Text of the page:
On Dec. 5 the team announced the discovery of Kepler-22b in the habitable zone of its parent star. It is likely to be too large to have a rocky surface. While Kepler-20e and Kepler-20f are Earth-size, they are too close to their parent star to have liquid water on the surface.

“In the cosmic game of hide and seek, finding planets with just the right size and just the right temperature seems only a matter of time,” said Natalie Batalha, Kepler deputy science team lead and professor of astronomy and physics at San Jose State University. “We are on the edge of our seats knowing that Kepler’s most anticipated discoveries are still to come.”

Written by physicsgg

December 20, 2011 at 7:37 pm

Kepler-22b: A 2.4 Earth-radius Planet in the Habitable Zone of a Sun-like Star

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Read also: Kepler 22-b: Earth-like planet confirmed

William J. Borucki et al

Folded light curve with model fit in red. Black dots represent individual observations. Dark blue points represent 30-minute binned data, and cyan points represent residuals after fitting. Red asterisk represents the mid-transit times based on the model fit with eccentricity value allowed to float

A search of the time-series photometry from NASA’s Kepler spacecraft reveals a transiting planet candidate orbiting the 11th magnitude G5 dwarf KIC 10593626 with a period of 290 days. The characteristics of the host star are well constrained by high-resolution spectroscopy combined with an asteroseismic analysis of the Kepler photometry, leading to an estimated mass and radius of 0.970 +/- 0.060 MSun and 0.979 +/- 0.020 RSun. The depth of 492 +/- 10ppm for the three observed transits yields a radius of 2.38 +/- 0.13 REarth for the planet.
The system passes a battery of tests for false positives, including reconnaissance spectroscopy, high-resolution imaging, and centroid motion.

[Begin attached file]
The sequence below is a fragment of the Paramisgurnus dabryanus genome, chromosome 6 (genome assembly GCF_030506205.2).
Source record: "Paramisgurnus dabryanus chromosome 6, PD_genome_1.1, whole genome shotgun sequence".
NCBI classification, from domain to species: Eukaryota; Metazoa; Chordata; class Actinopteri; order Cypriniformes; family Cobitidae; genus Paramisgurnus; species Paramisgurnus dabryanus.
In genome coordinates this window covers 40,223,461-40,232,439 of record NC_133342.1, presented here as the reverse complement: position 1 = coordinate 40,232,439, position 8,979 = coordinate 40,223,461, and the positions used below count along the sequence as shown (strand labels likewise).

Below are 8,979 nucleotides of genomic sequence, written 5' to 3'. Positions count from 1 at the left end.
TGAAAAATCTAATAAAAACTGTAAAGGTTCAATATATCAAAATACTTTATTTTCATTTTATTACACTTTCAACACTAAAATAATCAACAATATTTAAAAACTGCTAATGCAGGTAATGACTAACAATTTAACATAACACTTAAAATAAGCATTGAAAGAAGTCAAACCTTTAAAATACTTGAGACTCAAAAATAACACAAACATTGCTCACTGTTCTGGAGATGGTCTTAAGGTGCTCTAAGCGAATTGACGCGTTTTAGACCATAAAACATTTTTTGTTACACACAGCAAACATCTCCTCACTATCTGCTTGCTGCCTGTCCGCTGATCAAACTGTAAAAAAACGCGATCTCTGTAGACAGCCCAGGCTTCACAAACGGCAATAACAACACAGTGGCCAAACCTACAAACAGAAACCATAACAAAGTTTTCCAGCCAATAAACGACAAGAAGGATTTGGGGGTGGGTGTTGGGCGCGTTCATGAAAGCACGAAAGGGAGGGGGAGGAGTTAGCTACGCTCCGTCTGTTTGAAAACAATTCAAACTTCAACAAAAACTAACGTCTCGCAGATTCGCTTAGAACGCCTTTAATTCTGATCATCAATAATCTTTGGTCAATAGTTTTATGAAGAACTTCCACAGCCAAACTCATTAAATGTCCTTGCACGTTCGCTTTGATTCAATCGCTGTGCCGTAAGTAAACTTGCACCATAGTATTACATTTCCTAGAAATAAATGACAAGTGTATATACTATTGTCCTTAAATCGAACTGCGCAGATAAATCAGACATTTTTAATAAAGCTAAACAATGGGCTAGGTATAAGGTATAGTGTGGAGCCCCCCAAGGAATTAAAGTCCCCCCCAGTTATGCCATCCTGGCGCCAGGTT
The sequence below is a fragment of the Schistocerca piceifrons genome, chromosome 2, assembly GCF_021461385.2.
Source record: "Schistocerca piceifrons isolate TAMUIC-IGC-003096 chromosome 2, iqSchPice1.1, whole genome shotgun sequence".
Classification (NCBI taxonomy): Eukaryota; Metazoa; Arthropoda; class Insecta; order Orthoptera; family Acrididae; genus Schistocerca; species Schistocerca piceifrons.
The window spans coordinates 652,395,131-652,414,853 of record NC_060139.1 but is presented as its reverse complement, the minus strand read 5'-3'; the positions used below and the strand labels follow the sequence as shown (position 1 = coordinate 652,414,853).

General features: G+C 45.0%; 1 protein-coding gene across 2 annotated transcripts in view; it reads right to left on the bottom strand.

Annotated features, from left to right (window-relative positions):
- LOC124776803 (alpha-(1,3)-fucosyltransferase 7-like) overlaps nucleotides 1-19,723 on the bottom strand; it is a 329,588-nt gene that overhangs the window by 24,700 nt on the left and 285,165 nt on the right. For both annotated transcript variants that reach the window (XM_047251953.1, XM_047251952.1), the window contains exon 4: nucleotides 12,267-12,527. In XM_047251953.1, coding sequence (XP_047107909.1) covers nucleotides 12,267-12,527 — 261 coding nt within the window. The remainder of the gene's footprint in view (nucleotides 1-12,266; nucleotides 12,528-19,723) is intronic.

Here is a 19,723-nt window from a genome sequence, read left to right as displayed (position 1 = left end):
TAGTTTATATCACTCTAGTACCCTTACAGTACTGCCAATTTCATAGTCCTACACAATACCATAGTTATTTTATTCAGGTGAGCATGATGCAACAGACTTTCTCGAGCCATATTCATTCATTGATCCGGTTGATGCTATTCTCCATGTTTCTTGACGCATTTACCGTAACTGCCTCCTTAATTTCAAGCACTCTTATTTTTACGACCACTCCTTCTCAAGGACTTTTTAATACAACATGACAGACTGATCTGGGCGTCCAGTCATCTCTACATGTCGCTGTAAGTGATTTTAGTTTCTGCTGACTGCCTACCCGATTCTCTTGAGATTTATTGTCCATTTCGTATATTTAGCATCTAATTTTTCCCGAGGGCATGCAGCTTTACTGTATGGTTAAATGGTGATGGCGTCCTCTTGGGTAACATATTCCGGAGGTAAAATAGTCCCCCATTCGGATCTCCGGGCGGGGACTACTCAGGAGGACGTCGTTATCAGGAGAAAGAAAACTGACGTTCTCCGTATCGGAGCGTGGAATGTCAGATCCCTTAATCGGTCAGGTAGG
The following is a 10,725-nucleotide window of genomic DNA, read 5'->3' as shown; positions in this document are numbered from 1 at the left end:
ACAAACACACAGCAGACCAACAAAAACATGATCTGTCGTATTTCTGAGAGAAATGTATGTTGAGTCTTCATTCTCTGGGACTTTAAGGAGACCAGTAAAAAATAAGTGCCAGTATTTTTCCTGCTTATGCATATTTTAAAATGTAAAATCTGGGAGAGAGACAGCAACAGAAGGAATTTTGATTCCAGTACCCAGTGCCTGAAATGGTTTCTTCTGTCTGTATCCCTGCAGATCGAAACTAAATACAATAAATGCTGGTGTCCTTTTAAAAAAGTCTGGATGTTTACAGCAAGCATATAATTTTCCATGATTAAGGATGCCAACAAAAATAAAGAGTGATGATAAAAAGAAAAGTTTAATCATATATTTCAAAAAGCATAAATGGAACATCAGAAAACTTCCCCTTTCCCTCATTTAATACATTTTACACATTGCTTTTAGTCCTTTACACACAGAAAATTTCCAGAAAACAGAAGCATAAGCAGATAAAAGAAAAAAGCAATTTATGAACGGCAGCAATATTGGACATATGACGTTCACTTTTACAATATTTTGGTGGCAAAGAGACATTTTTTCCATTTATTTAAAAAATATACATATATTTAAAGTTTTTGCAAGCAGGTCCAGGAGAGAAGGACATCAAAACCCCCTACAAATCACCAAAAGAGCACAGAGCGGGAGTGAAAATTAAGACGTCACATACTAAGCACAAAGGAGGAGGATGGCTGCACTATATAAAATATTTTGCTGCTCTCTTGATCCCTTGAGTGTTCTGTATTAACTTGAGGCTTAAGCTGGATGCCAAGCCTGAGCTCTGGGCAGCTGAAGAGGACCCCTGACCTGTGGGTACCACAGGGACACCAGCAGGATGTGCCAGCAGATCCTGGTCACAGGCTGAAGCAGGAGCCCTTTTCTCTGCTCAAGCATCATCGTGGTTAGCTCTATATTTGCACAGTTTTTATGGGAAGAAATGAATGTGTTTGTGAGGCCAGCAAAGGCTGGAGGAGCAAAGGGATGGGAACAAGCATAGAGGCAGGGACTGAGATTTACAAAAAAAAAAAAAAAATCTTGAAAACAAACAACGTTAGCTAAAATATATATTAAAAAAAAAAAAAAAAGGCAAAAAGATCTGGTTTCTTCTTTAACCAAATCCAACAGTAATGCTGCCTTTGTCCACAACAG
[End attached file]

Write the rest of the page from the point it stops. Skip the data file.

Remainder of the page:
A full BLENDER analysis provides further validation of the planet interpretation by showing that contamination of the target by an eclipsing system would rarely mimic the observed shape of the transits.

Image of the star field near Kepler-22

The final validation of the planet is provided by 16 radial velocities obtained with HIRES on Keck 1 over a one year span.
Although the velocities do not lead to a reliable orbit and mass determination, they are able to constrain the mass to a 3{\sigma} upper limit of 124 MEarth, safely in the regime of planetary masses, thus earning the designation Kepler-22b.
The radiative equilibrium temperature is 262K for a planet in Kepler-22b’s orbit.
Although there is no evidence that Kepler-22b is a rocky planet, it is the first confirmed planet with a measured radius to orbit in the Habitable Zone of any star other than the Sun.

Characteristics of Kepler-22 and -22b

Read more: ttp://

Written by physicsgg

December 8, 2011 at 7:11 am


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Kepler 22-b: Earth-like planet confirmed

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Astronomers have confirmed the existence of an Earth-like planet in the “habitable zone” around a star not unlike our own.

The planet, Kepler 22-b, lies about 600 light-years away and is about 2.4 times the size of Earth, and has a temperature of about 22C.

It is the closest confirmed planet yet to one like ours – an “Earth 2.0”.

However, the team does not yet know if Kepler 22-b is made mostly of rock, gas or liquid.

During the conference at which the result was announced, the Kepler team said that it had spotted some 1,094 new candidate planets.

The Kepler space telescope was designed to look at a fixed swathe of the night sky, staring intently at about 150,000 stars. The telescope is sensitive enough to see when a planet passes in front of its host star, dimming the star’s light by a minuscule amount.

Kepler identifies these slight changes in starlight as candidate planets, which are then confirmed by further observations by Kepler and other telescopes in orbit and on Earth.
Kepler 22-b was one of 54 candidates reported by the Kepler team in February, and is just the first to be formally confirmed using other telescopes.

More of these “Earth 2.0” candidates are likely to be confirmed in the near future, though a redefinition of the habitable zone’s boundaries has brought that number down to 48.

Kepler 22-b lies at a distance from its sun about 15% less than the distance from the Earth to the Sun, and its year takes about 290 days. However, its sun puts out about 25% less light, keeping the planet at its balmy temperature that would support the existence of liquid water.

The Kepler team had to wait for three passes of the planet before upping its status from “candidate” to “confirmed”.

“Fortune smiled upon us with the detection of this planet,” said William Borucki, Kepler principal investigator at Nasa’s Ames Research Center.